3. Remove Unconscious Bias

It is important to be aware of your unconscious biases so that you don’t unintentionally hinder the discussion around controversial or offensive branding. It important that individuals check their stereotypes at the door, especially when making decisions on behalf of an organization. By engaging with current customers, target audiences, suppliers, partners, and non-profits from all backgrounds, you will avoid risky and offensive products by supporting decisions with a collective perspective.

4. Consult the Voice of the Customer

Listening to consumer feedback is an important part of building a strong brand. Sometimes it can be difficult to immediately know whether some part of your offering, product, or messaging is offensive. Testing with a sample audience can help you identify any potential problems early on before a potential PR nightmare goes viral.

Using VoC Tools to Avoid Risk

First Insight’s Voice of the Customer software helps businesses tap into to the opinions and views of consumers. We deliver accurate and predictive results for winning products and those that should be avoided. Our Risk Alert feature has stopped hundreds of potentially offensive products from hitting store shelves. Successful outcomes include spotting a geometric pattern that resembled a swastika, and preventing children’s t-shirts containing offensive gestures from going into production. Our retail risk avoidance solutions continues to help prevent risky and offensive products from slipping through the cracks every day.

image showing consumer responses to offensive products from survey software

Capturing the Voice of the Customer offers a fresh, collective perspective that companies do not have on their own. Our retail marketing tools give you the ability to collect not just top-level sentiment data, but also long-form comments – directly from your customers. This process can reveal controversial products to avoid and allow businesses to make changes to the design or discontinue a product altogether.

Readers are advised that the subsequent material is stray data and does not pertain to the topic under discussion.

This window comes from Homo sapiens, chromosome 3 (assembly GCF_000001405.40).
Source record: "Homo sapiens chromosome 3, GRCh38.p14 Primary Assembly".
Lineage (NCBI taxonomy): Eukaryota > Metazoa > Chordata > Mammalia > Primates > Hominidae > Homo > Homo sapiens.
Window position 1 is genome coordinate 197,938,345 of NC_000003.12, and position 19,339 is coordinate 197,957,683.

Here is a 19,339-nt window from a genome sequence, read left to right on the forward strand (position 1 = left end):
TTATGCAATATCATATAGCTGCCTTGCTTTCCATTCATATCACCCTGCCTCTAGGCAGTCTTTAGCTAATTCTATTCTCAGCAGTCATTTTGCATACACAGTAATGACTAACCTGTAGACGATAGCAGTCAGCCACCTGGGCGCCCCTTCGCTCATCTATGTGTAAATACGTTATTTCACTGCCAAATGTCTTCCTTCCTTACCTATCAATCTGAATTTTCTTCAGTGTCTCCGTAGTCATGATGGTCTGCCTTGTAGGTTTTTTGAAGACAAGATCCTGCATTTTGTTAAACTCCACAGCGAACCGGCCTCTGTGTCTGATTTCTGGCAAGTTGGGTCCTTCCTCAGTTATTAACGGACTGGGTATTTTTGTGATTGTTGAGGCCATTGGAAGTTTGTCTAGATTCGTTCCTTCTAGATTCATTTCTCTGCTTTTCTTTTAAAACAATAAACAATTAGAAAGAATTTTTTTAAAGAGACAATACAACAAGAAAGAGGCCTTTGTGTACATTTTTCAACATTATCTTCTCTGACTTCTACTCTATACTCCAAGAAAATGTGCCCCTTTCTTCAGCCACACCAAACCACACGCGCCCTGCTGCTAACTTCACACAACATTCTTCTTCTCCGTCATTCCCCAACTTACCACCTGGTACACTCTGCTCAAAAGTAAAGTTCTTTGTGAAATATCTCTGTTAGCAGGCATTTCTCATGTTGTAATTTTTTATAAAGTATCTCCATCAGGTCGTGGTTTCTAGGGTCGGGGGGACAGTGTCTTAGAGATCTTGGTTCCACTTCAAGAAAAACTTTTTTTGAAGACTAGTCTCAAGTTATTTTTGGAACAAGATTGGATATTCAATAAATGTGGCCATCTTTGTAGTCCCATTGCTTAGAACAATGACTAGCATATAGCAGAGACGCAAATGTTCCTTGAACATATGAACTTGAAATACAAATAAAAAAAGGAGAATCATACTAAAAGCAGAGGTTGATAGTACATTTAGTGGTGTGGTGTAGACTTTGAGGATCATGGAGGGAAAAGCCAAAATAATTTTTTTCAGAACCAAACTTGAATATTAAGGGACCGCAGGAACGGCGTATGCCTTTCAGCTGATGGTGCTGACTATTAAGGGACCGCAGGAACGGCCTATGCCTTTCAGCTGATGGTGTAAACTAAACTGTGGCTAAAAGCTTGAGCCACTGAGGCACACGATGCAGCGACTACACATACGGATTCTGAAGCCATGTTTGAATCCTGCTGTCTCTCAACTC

Brand trust is built over time, but it can be destroyed in a second. Risk Alert can protect your brand’s reputation by analyzing customer input before you go to market.

first insight risk alert feature showing offensive product with summary consumer response metrics

This capability enables retailers and brands to identify potential controversial or offensive items in the design phase, long before your products are finalized. By analyzing respondent data, the First Insight solution can uncover feedback trends that highlight customer concerns.

image showing consumer responses to offensive product from survey software

Not only have we saved customers from PR firestorms, but also from investing in underperforming products - helping brands like rue21 save millions. By investing more in top-scoring products and decreasing buy levels of low-scoring products, retailers and brands have experienced margin gains and greater sell-in and sell-through. Wolverine Worldwide’s global brand Hush Puppies has used First Insight results to increase orders by 39% while reducing the number of styles by 42%, streamlining inventory and operations. The data derived from our platform are transformational, as they enable companies to launch products that customers want to buy—with the right design, quantity, and price point.

Leveraging voice of customer software can help you avoid product faux pas and bad press, while launching more winning products. Be proactive, rather than reactive and schedule a demo to learn more about how our solution can help your business make decisions with confidence.